Political group leaders on Wednesday discussed how to relieve the humanitarian tragedy in Aleppo, sanctions against Russia and ways to boost European defence capacities ahead of the European Summit.
Ivan Korcok, Slovakia’s State Secretary for European Affairs, addressed the tragic situation in Syria and in Aleppo and pledged that the Council would work to halt breaches of international law there. He stressed that the EU must step up its internal and external security, strengthen cooperation with NATO and work with Turkey and African countries to bring down migration.
Commission President Jean-Claude Juncker, outlined progress made in 2016 in tackling the migration crisis and reducing youth unemployment by 10%, thanks to the European Youth initiative. He called for more support for Italy to deal with migrants and reminded member states of the need to double the €44 billion external investment fund to help fight the root causes of migration. To better protect EU citizens, he said member states must show ambition by setting up the defence Union, pool equipment, harmonize standards and create a common basis for research and industry through a European defence fund. Finally, he thanked Parliament for concluding negotiations on visa exemptions and thus allowing the EU to fulfil its commitments to Ukraine and Georgia.
Manfred Weber (EPP, DE) said that “Aleppo is hell on earth and we must act now to deliver humanitarian aid and discuss taking up refugees. “Putin has blood on his hands”, he said, and prolonging sanctions against Russia is the right signal. Mr Weber also called on Council to freeze accession talks with Turkey, as the country is “moving in the wrong direction.”
S&D group leader Gianni Pitella(IT) said “The EU driven by conservative forces does not work anymore: a new phase is needed”, especially in the aftermath of Brexit and US elections. He stressed that most EU priority initiatives were stagnating in the Council and that “each delay has direct consequences for people’s lives. (…) We need a diversity of political positions, which give democracy its richness. The structured cooperation of the last two and a half years is over.”
Syed Kamall (ECR, UK) said that the 45 EU summits since 2010 had been so many missed opportunities to tackle security, defence and unemployment issues. “People are angry that we have become out of touch with their legitimate concerns”, he stressed, proposing that the EU should learn from local projects what works on security, integration and job creation.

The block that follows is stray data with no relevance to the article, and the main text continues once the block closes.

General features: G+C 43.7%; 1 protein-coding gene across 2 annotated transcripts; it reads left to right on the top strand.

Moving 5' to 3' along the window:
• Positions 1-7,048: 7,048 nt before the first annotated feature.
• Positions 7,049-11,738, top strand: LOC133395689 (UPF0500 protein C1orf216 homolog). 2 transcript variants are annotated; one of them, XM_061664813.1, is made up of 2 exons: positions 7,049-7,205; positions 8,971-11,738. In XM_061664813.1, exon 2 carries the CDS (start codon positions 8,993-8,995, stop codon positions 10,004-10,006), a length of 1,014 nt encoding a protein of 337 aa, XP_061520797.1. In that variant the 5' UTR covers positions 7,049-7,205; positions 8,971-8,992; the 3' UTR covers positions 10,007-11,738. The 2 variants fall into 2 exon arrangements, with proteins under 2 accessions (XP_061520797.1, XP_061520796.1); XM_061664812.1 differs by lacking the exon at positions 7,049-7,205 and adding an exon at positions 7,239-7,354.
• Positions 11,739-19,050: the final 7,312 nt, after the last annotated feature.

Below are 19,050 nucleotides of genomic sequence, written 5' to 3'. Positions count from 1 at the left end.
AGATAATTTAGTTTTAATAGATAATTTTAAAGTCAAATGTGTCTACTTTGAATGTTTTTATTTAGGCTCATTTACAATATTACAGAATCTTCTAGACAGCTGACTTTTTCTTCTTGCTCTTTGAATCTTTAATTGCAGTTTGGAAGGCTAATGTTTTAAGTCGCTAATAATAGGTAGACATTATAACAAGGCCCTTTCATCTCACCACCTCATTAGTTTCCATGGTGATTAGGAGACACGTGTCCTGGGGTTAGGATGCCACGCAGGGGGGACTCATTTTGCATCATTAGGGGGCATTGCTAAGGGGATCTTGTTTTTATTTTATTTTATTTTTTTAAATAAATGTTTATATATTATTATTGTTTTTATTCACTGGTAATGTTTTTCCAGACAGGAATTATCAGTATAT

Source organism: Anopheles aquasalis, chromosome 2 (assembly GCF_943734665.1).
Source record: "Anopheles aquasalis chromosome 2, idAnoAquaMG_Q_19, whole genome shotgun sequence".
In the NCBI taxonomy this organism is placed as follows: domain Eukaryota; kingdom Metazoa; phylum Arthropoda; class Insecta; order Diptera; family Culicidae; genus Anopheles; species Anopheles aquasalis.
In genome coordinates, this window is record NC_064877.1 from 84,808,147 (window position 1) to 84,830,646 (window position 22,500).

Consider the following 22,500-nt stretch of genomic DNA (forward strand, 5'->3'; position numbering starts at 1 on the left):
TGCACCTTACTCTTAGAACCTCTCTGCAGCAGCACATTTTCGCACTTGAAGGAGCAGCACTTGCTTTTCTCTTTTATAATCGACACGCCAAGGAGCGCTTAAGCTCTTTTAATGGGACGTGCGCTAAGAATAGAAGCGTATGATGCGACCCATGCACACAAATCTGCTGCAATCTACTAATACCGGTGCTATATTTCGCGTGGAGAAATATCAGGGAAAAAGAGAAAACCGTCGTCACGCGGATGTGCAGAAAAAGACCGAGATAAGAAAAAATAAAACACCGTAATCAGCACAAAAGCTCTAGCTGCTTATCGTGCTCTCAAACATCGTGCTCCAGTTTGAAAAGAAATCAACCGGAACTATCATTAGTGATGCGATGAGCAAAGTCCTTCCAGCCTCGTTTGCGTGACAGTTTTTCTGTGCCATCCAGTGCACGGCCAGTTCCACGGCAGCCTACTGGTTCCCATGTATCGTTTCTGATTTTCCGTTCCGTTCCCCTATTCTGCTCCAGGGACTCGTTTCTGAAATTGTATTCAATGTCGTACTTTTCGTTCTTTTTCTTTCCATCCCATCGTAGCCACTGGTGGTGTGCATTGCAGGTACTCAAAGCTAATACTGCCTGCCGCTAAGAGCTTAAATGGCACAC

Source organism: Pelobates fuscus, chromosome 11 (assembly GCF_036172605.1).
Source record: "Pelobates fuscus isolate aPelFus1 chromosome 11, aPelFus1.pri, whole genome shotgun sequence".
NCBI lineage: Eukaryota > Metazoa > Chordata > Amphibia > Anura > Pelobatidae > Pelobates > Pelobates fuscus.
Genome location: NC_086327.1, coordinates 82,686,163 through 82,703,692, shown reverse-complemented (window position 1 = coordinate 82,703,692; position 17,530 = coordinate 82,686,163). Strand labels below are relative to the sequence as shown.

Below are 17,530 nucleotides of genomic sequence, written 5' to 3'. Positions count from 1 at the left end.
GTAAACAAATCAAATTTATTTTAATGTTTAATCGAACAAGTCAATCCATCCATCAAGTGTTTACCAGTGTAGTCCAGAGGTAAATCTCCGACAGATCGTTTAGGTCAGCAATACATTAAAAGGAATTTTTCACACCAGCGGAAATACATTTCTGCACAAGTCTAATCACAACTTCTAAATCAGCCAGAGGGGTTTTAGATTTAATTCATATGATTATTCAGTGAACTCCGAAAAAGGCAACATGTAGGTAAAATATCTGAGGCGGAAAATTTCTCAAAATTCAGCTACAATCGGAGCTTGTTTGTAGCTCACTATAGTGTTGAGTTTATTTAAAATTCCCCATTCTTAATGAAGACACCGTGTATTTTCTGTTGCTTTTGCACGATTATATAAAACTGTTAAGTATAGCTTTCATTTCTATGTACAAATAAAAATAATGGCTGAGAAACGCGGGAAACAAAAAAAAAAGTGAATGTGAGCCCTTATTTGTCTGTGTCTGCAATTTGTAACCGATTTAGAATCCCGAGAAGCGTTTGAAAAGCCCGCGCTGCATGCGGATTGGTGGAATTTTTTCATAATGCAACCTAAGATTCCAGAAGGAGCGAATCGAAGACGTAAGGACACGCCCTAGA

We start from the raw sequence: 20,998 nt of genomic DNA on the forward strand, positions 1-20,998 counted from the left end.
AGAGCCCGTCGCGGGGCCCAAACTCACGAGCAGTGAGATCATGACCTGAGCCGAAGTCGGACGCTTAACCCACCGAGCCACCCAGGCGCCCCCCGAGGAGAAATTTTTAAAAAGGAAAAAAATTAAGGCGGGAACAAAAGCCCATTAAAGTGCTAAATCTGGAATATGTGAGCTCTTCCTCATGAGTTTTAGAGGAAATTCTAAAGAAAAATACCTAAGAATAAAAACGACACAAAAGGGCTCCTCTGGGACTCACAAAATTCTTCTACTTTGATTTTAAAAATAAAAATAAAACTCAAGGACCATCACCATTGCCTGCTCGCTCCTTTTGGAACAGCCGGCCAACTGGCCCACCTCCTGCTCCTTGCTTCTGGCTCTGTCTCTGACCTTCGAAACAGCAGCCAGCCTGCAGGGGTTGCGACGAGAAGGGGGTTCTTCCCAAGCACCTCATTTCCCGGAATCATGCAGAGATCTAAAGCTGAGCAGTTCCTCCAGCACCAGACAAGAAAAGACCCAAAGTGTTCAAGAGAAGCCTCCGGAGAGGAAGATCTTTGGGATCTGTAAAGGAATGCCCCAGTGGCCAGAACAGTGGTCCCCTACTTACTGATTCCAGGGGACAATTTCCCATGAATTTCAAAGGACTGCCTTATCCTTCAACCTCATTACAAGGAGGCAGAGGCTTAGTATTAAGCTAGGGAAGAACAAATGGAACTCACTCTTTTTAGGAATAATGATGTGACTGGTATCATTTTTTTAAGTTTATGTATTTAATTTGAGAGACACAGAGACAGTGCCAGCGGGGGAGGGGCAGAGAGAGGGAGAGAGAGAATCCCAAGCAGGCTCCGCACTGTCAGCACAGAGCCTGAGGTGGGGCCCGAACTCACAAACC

Guy Verhofstadt (ALDE, BE) urged EU member states to impose sanctions on the Assad regime, Russia, and Iran and to combine the multiple defence cooperation structures the EU in a defence Union with one structure. He also warned the Council not to move ahead with Brexit negotiations without involving the European Parliament from the very beginning.
For the GUE/NGL, Eleonora Forenza ( IT) said that Italy’s Renzi-led government had failed, and attacked the EU’s so-called Migration Compact. “It proposes cooperation with transit countries in exchange for enhanced border control and is seen as a success: how is this possible if even the Fundamental Rights Agency (FRA) talks about significant violations of human rights?”, she asked.
Ska Keller (Greens/EFA, DE) called for “pooling and sharing” when it comes to EU defence rather than “nurturing the defence industry”. She also criticized member states for failing to relocate and resettle migrants as agreed.
Nigel Farage (EFDD, UK) noted that 2016 had been an historic year, with the “three wise men’s gifts” of Brexit, Trump’s triumph and the Italian rebellion, which he saw as signs of democratic revival.
Marcel DE Graaf (ENF, NL) said that Europe needs a “structural solution” to migration issues, which includes closing its borders “properly” and sending illegal migrants back to their countries of origin, as he believes that they pose a threat to Europeans.
SOURCE/PHOTO: European Parliament